Appendix

Developing Countries and Country Groups1,2,3,4

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Developing countries here refers to all countries that are not “higher income countries” in the World Bank classification system, a usage adopted here because it is aligned with the meaning of the term in the external debate. Given their systemic size, China and India are excluded from the sample of developing countries.

59 countries in bold typeface are low-income developing countries (LIDC) and 73 countries in regular typeface are other developing countries (Other). The LIDC are countries eligible for IMF’s concessional financial assistance with a per capita Gross National Income (measured according to the World Bank’s Atlas method) in 2011 of below twice the IDA’s effective operational cut-off level, and Zimbabwe. ‘Other Developing’ are the non-LIDC emerging market and developing countries. 37 countries, with an asterisk,’*’, included in the list of countries in a post-conflict and fragile situation, are referred to as ‘Fragile States’, as of May 2015 (IMF Board Paper). Somalia (LIDC & fragile state) is excluded due to insufficient macro data.

38 countries, with two asterisk,’**’, signs are in the list of countries that have qualified for, are eligible or potentially eligible and may wish to receive HIPC Initiative Assistance (as of April 2015).

Georgia, which is not a member of the Commonwealth of Independent States, is included in this group for reasons of geography and similarities in economic structure.

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1

Valuable inputs to the paper were received from William Stephen Clark, Ruud de Mooij, Valentina Flamini, Jason Harris, Mario Mansour, Ian Parry, Ha Vu, Yiqun Wu, Daniel Hardy, Michael Papaioannou, Jinfan Zhang, and Andrew Kitili. The paper has also benefitted from the administrative support of Dilcia Noren and Nazma Nunhuck. Valuable research assistance was provided by Arshia Karki.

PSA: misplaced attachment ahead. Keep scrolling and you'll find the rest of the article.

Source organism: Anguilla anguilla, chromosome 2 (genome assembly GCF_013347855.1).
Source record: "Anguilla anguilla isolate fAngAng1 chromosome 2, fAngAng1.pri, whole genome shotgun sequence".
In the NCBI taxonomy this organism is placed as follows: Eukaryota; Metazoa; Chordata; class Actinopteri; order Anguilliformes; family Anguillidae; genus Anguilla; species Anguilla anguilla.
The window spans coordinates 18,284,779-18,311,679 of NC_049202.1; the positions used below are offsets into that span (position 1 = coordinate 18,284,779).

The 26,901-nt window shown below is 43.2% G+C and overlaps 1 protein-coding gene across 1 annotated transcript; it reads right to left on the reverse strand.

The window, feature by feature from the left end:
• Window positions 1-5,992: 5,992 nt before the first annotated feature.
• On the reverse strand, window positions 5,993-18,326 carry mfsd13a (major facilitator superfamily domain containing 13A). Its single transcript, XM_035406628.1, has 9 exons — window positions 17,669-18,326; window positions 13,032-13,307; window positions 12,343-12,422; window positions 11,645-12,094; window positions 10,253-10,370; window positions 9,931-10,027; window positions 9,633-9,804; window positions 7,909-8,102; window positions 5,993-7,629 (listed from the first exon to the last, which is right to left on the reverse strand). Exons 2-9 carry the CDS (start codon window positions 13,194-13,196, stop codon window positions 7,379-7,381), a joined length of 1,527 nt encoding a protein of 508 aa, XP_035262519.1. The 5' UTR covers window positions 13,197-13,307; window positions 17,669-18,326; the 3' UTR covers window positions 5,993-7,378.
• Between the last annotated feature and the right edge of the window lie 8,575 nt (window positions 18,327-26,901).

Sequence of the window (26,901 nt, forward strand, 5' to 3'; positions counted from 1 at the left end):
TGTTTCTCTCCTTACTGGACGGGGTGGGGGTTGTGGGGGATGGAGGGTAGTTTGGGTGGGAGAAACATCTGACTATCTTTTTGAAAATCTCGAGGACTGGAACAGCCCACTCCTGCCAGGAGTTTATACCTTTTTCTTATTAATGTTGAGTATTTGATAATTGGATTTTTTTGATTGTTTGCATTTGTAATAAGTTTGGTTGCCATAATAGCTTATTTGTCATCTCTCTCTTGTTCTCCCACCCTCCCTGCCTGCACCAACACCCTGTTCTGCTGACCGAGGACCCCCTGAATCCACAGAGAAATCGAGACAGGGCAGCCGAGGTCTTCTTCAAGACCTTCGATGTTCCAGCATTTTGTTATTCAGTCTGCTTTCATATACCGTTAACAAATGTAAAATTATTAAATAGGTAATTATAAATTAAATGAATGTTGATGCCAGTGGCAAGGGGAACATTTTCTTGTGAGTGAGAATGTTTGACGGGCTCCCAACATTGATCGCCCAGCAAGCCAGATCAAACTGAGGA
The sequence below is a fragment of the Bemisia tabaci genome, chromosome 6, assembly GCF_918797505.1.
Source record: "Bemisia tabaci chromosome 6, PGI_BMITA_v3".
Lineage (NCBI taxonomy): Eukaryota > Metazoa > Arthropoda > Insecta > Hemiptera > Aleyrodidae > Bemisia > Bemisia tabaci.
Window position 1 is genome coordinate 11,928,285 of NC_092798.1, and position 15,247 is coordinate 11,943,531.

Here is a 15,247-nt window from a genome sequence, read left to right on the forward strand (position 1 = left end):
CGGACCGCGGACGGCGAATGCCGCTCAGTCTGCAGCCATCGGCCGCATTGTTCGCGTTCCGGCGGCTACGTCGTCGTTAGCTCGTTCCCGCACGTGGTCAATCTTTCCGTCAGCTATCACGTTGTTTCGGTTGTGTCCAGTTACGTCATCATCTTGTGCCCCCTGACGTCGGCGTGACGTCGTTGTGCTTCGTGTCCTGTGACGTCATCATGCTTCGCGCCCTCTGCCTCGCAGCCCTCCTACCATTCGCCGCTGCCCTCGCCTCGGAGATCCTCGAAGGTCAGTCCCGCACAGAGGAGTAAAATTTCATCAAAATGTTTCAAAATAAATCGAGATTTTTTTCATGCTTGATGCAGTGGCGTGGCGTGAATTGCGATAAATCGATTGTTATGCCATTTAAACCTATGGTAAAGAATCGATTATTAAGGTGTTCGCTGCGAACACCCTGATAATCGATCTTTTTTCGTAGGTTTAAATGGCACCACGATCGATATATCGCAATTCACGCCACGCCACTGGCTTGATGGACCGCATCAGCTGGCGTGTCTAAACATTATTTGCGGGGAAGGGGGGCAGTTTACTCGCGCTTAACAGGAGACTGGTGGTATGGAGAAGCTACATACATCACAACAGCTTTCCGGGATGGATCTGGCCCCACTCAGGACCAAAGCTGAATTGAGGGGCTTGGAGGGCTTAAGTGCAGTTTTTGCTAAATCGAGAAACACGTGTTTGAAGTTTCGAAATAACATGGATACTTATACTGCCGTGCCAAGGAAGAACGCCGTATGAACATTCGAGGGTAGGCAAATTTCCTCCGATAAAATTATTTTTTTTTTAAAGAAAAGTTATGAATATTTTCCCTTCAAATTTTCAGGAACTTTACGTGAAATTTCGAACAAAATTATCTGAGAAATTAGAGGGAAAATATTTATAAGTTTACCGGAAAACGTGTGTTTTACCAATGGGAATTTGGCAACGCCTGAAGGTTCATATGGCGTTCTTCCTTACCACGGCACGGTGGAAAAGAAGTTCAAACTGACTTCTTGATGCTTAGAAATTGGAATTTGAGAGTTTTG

2

SDG agenda “Transforming Our World: The 2030 Agenda for Sustainable Development.”

3

See World Bank and IMF (2015) for a discussion of the results achieved in meeting the MDGs.

4

The UNFCCC is the primary intergovernmental forum for developing the global response to climate change.

5

The IMF has also recently introduced a data dissemination tool, the Enhanced General Data Dissemination System (e-GDDS), that can aid countries and the international community in monitoring progress toward these SDGs. The e-GDDS helps countries produce and disseminate key macroeconomic and financial data in standard format using modern technology.

6

Effective policies in these areas will also facilitate the attainment of other SDGs, such as ensuring sustainability and access to water (SDG 6) and energy (SDG 7).

7

For further discussion, see IMF (2015a).

8

The DIG (Debt, Public Investment and Growth) and DIGNAR (Debt, Investment, Growth and Natural Resources) models, developed in Buffie and others 2012 and Melina, Yang, and Zanna 2014, and their extensions, analyze the investment-growth nexus and have been applied to 24 developing countries, including Afghanistan, Benin, Burkina Faso, Republic of Congo, Central African Economic and Monetary Community (CEMAC), Chad, Côte d’Ivoire, Ethiopia, Ghana, Guinea, Kazakhstan, Liberia, Mozambique, Myanmar, Niger, Rwanda, Senegal, Sierra Leone, Togo, and Yemen.